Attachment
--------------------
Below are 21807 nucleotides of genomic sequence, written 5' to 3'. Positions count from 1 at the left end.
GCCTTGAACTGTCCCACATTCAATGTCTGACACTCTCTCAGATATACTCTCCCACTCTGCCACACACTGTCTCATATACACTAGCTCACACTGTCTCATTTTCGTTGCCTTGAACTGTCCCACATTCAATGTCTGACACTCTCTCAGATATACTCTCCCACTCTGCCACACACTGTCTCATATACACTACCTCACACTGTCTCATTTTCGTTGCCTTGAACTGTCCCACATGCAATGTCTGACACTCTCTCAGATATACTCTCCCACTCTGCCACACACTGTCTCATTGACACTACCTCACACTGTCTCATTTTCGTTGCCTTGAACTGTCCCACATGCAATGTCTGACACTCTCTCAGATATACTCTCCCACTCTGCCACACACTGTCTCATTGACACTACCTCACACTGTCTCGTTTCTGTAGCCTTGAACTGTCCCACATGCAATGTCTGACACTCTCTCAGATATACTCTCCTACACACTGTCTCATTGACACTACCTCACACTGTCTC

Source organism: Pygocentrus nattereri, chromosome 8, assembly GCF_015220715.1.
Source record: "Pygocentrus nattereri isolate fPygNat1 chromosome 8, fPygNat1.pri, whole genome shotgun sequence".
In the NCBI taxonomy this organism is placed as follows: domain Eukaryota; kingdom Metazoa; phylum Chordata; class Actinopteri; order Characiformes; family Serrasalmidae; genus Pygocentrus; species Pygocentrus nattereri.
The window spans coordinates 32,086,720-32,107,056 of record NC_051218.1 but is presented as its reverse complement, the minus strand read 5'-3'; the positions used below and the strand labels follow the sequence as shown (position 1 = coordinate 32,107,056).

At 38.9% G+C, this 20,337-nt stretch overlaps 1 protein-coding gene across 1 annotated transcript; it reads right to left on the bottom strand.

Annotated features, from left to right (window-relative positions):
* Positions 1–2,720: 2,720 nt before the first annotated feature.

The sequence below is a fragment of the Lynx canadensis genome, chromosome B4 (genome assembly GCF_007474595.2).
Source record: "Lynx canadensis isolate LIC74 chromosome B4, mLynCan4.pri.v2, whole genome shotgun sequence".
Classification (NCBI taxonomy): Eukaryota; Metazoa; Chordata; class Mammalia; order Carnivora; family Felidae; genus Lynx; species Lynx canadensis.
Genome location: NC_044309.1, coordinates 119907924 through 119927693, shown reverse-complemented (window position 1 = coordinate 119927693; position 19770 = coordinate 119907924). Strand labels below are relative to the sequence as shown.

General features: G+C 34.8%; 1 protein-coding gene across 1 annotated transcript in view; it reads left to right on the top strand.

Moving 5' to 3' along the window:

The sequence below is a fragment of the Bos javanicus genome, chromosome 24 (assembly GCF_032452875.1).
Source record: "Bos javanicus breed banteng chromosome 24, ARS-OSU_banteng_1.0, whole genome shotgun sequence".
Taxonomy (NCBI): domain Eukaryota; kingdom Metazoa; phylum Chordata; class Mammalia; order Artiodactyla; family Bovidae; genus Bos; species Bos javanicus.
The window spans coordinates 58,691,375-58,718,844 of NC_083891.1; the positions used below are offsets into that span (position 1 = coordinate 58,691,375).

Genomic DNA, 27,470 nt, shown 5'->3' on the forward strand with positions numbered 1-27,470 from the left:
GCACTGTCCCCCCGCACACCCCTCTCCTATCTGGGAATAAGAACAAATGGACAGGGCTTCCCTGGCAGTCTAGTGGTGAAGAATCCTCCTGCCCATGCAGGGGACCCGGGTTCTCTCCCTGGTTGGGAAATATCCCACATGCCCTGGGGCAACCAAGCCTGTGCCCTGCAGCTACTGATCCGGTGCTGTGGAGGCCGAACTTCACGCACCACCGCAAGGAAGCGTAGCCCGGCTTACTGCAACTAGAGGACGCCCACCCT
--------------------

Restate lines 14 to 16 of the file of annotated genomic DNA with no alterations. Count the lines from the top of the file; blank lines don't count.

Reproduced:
General features: G+C 34.8%; 1 protein-coding gene across 1 annotated transcript in view; it reads left to right on the top strand.

Moving 5' to 3' along the window:

The sequence below is a fragment of the Bos javanicus genome, chromosome 24 (assembly GCF_032452875.1).